Disclaimer: I received an ARC of this title from the publisher in exchange for review consideration. While I make every attempt to avoid spoilers, please be aware that an ARC synopsis, press release, or review request may disclose details that are not revealed in the published cover blurb.
I wanted to like this, I really did. Reading the cover blurb of Cannonbridge for the first time, it immediately sparked my interest as both a fan of imaginative fiction and as an English major well-steeped in the classics around which the story seemed to be built. Unfortunately, I found Jonathan Barnes’ narrative rather weak, pedestrian even, and really had a hard time settling into the tale. The pacing was slow, as in glacial erosion slow, and the constant jumping around between the stories of Judd and Cannonbridge did nothing to provide a spark.
On that note, the Cannonbridge pieces were too clever by half, coming across like a last-minute, late-night University essay that attempts to name drop as many authors as it can, in an attempt to disguise its lack of substance. Everything depends on the wildest of coincidences and, what’s worse, there don't seem to be any consequences to Cannonbridge's influence on the literary world. Given all the people he interacted with, I really expected to see some demonstrated proof that "the most influential creative mind of the 19th century" really had . . . well, influence.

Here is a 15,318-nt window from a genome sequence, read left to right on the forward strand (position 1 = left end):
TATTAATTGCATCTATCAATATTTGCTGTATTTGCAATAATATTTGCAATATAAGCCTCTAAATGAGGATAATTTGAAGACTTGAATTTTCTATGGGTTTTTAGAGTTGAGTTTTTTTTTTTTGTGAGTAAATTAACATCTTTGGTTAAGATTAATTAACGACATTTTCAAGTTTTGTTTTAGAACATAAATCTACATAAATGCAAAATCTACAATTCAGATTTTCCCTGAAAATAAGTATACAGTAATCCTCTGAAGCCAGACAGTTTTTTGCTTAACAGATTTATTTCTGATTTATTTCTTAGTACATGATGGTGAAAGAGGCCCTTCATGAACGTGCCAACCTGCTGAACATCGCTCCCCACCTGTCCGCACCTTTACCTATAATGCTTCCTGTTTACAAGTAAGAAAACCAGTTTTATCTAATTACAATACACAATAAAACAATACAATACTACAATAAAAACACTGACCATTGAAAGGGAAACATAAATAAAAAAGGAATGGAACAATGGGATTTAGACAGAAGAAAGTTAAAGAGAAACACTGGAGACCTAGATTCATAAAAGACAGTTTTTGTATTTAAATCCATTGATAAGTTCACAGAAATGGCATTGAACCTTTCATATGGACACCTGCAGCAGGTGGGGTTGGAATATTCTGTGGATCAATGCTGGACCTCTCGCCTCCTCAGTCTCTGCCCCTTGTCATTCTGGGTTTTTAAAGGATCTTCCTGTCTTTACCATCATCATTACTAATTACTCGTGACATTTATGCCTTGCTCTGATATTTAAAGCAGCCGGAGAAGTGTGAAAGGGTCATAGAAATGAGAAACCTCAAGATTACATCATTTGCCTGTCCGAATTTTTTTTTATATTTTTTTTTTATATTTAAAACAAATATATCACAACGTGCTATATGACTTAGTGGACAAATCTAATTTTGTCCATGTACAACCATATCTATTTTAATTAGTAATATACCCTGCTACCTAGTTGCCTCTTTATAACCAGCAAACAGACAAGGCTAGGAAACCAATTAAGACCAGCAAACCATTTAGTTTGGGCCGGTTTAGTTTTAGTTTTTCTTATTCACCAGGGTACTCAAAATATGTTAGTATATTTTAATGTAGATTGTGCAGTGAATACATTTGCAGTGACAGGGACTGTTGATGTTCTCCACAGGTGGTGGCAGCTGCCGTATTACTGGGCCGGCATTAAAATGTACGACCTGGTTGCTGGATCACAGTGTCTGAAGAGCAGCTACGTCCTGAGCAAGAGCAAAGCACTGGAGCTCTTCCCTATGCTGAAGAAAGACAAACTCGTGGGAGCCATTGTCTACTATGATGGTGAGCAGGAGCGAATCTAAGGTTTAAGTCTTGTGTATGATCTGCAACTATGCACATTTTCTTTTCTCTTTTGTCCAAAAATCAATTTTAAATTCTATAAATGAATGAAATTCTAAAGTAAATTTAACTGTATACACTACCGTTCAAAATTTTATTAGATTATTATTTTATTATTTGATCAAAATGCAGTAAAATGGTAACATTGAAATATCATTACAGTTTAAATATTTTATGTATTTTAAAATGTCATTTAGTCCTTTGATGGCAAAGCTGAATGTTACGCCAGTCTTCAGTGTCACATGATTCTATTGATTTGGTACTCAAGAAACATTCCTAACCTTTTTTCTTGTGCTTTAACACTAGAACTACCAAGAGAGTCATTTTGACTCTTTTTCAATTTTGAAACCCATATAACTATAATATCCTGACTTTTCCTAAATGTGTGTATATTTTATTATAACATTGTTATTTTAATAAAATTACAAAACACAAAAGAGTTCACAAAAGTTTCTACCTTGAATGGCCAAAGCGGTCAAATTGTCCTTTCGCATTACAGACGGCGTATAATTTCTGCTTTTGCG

To make matters worse, the contemporary portion of the tale is no stronger, with Judd really nothing more than a plot device. He had no personality to speak of and no charisma to draw us into the tale. He was neither an overexcited grad student nor a flabbergasted professor – he was just a guy with a feeling that something was off. As for that, there's absolutely no justification provided for his sudden 'feeling' that Cannonbridge is a hoax. I was looking forward to a Dan Brown level deconstruction of the classics, filled with meticulous research into clues hidden within the literature, but I was left wanting.
Admittedly I skimmed a lot of this, just to see where it was going, but at no point did I find myself getting pulled back into the text. What's more, I didn't feel like I really missed anything by skimming, and I think that tells you all you need to know about Cannonbridge. Maybe my expectations were off. Maybe I was looking for something that was never supposed to be there. All I know is that a ‘good’ story generally needs 2 of 3 core elements to work, but the narrative, the characters, and the plot all came up lacking for me.
Paperback, 272 pages
Expected publication: February 10th 2015 by Solaris